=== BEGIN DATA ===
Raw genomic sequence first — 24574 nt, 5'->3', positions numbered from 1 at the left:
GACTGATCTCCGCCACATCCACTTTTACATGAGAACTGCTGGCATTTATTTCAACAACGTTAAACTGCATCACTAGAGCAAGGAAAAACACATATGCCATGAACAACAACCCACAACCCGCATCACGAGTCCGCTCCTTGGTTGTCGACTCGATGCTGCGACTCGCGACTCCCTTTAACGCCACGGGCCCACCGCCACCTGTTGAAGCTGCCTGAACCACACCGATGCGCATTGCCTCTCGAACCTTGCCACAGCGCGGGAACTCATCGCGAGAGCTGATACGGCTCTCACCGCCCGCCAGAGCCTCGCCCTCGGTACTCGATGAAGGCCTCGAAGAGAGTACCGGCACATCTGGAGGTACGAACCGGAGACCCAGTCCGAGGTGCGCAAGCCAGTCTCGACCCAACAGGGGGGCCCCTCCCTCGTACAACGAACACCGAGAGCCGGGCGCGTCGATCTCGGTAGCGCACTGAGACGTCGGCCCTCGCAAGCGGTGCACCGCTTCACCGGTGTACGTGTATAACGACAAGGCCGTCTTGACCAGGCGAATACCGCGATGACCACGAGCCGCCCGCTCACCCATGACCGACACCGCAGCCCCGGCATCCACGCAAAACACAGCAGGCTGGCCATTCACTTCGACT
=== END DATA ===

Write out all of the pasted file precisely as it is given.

Raw genomic sequence first — 24574 nt, 5'->3', positions numbered from 1 at the left:
GACTGATCTCCGCCACATCCACTTTTACATGAGAACTGCTGGCATTTATTTCAACAACGTTAAACTGCATCACTAGAGCAAGGAAAAACACATATGCCATGAACAACAACCCACAACCCGCATCACGAGTCCGCTCCTTGGTTGTCGACTCGATGCTGCGACTCGCGACTCCCTTTAACGCCACGGGCCCACCGCCACCTGTTGAAGCTGCCTGAACCACACCGATGCGCATTGCCTCTCGAACCTTGCCACAGCGCGGGAACTCATCGCGAGAGCTGATACGGCTCTCACCGCCCGCCAGAGCCTCGCCCTCGGTACTCGATGAAGGCCTCGAAGAGAGTACCGGCACATCTGGAGGTACGAACCGGAGACCCAGTCCGAGGTGCGCAAGCCAGTCTCGACCCAACAGGGGGGCCCCTCCCTCGTACAACGAACACCGAGAGCCGGGCGCGTCGATCTCGGTAGCGCACTGAGACGTCGGCCCTCGCAAGCGGTGCACCGCTTCACCGGTGTACGTGTATAACGACAAGGCCGTCTTGACCAGGCGAATACCGCGATGACCACGAGCCGCCCGCTCACCCATGACCGACACCGCAGCCCCGGCATCCACGCAAAACACAGCAGGCTGGCCATTCACTTCGACT